“We started off ‘letting a thousand flowers bloom’, so we have many courses but sometimes that also causes some confusion, where an individual may not know where and what to learn,” he told reporters on the sidelines of a tour at the National Trades Union Congress (NTUC) LearningHub.
Mr Ong added that courses offered under SkillsFuture — which was launched in 2015 — should evolve to offer more variety as well as become targeted at the needs of workers and companies.
Responding to queries on some issues faced by mid-career workers seeking retraining, a SkillsFuture spokesperson said jobseekers can seek in-person advice from its SkillsFuture Advice workshops which are held at selected National Library branches, community centres and company offices islandwide.
These workshops are conducted in the four national languages.
Separately, a WSG spokesperson noted that many of its programmes are conducted in English, since it is “the language of business for many jobs in Singapore”.
“However to reach out to as many Singaporeans as possible we adopt a wide range of different and targeted approaches tailored to each audience segment, including publicity and engagement efforts in all four national languages,” the spokesperson added.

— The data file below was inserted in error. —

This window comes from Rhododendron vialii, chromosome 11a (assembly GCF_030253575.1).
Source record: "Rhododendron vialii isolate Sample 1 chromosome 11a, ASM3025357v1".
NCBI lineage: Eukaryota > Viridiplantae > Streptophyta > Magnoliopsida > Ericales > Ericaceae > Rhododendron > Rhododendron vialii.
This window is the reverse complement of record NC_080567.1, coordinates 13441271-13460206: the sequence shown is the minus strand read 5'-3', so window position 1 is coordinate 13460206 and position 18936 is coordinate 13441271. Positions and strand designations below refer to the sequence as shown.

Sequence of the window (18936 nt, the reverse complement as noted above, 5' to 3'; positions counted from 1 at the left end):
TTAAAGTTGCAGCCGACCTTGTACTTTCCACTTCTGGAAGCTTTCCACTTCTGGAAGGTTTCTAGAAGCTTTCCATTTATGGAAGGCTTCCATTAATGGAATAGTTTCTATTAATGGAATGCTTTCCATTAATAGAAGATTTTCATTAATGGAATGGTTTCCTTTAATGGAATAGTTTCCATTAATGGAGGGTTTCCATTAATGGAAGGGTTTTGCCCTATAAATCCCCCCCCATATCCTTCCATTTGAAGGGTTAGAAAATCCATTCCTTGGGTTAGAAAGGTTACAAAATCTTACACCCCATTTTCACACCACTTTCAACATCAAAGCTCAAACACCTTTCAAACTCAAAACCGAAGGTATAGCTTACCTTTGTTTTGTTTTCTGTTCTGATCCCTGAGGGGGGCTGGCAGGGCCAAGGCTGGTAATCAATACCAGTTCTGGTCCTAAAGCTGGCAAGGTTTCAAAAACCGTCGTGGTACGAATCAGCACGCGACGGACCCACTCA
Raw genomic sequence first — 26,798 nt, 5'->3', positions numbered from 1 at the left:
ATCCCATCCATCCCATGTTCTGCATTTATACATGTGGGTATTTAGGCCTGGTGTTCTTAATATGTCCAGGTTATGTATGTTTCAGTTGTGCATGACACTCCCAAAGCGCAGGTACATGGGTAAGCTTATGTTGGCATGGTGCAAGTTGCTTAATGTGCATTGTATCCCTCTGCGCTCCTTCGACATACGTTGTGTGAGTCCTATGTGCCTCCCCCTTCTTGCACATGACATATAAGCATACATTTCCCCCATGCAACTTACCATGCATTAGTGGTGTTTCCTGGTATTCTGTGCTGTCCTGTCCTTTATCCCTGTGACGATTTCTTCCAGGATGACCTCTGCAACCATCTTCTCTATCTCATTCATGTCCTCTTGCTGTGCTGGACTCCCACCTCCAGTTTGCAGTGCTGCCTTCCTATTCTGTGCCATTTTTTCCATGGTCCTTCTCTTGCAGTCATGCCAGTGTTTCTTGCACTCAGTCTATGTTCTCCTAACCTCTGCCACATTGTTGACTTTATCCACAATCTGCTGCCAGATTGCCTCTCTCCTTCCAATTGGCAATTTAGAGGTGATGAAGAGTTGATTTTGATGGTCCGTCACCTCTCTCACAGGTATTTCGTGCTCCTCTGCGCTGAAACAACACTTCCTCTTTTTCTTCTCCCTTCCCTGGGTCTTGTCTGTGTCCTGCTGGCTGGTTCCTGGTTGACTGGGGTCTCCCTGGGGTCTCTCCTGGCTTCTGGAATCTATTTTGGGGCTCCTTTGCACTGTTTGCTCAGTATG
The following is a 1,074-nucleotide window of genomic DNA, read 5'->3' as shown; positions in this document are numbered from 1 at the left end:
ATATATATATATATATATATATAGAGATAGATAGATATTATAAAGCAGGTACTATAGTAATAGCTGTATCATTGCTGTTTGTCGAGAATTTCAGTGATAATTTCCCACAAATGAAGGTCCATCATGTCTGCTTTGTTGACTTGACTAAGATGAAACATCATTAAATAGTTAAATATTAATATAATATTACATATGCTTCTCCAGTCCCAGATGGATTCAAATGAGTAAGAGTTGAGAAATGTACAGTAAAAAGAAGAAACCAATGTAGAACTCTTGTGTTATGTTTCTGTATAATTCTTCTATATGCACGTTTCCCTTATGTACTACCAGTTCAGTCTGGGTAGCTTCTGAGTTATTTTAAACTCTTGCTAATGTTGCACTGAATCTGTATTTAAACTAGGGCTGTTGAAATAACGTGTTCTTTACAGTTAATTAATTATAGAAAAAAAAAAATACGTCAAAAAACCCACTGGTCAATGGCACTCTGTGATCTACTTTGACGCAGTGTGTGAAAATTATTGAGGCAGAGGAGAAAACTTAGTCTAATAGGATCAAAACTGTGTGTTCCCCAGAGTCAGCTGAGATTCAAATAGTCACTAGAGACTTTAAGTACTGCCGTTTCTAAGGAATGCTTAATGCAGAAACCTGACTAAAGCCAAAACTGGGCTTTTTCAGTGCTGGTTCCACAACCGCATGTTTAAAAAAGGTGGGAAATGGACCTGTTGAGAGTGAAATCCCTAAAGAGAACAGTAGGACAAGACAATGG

The SkillsFuture spokesperson noted that with the additional S$500 SkillsFuture credit for mid-career workers, Singaporeans aged between 40 and 60 can use them for career transition programmes offered by the Continuing Education and Training Centres. Career advisory services will also be available to participants of the programmes.
When it comes to raising awareness and engaging the public on these programmes, the WSG spokesperson said it regularly conducts roadshows in the heartlands to bring its programmes closer to those who need them.
At its career fairs, job seekers can meet and speak with prospective employers face-to-face and discover new job opportunities, the spokesperson said.
Job seekers can also go to WSG’s Careers Connect to receive job search assistance and career advisory services, such as resume writing and interview preparation from professionally-certified career coaches.